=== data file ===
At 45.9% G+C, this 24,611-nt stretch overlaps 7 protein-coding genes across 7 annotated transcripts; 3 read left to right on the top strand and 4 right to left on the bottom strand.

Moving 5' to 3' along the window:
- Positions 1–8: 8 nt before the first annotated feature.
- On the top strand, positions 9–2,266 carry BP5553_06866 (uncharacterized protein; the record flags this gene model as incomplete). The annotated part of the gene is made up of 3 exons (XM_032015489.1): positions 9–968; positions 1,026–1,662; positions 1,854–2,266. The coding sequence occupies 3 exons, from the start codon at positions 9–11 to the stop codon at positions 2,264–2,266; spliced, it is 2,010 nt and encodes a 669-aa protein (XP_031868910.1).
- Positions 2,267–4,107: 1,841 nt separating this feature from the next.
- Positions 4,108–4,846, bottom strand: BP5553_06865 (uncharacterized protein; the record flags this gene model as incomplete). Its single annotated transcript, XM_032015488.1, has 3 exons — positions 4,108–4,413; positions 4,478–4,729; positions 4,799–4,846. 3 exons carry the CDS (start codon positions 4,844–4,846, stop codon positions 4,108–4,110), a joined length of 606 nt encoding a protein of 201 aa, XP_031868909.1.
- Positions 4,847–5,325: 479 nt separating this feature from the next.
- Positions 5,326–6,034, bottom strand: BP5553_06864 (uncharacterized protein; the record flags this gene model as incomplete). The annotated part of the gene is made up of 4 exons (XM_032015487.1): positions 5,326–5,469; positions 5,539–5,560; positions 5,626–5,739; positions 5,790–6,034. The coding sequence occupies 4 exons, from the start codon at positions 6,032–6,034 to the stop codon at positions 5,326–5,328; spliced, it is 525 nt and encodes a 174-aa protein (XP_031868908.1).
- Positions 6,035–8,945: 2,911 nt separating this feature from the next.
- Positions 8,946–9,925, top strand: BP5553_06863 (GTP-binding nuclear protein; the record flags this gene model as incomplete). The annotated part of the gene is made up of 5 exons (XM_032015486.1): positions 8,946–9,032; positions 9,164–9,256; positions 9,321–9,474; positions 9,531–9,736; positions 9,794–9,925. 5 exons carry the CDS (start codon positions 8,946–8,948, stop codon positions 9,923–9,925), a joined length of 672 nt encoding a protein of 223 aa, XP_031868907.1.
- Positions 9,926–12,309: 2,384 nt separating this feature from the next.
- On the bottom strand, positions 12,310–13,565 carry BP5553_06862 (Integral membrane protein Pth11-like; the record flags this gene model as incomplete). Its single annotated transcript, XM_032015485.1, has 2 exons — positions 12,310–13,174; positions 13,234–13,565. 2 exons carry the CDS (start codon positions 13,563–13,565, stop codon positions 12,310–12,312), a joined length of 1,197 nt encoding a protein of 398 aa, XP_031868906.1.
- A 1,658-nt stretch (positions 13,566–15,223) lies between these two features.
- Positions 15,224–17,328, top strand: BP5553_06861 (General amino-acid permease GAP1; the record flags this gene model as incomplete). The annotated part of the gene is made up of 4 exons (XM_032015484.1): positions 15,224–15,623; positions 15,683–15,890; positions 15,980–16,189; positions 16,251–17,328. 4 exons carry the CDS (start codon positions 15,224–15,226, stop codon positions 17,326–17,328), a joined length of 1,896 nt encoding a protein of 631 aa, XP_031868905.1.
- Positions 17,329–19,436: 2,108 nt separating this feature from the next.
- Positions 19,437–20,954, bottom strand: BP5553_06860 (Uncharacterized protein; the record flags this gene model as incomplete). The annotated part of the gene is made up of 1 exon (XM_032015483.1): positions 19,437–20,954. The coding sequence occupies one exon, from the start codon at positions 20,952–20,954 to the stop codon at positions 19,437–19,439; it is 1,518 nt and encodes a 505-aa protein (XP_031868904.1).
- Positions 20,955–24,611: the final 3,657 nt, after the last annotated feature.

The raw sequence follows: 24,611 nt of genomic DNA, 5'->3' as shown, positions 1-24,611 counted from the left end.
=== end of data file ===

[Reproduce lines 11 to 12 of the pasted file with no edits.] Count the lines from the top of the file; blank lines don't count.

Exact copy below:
- Positions 9,926–12,309: 2,384 nt separating this feature from the next.
- On the bottom strand, positions 12,310–13,565 carry BP5553_06862 (Integral membrane protein Pth11-like; the record flags this gene model as incomplete). Its single annotated transcript, XM_032015485.1, has 2 exons — positions 12,310–13,174; positions 13,234–13,565. 2 exons carry the CDS (start codon positions 13,563–13,565, stop codon positions 12,310–12,312), a joined length of 1,197 nt encoding a protein of 398 aa, XP_031868906.1.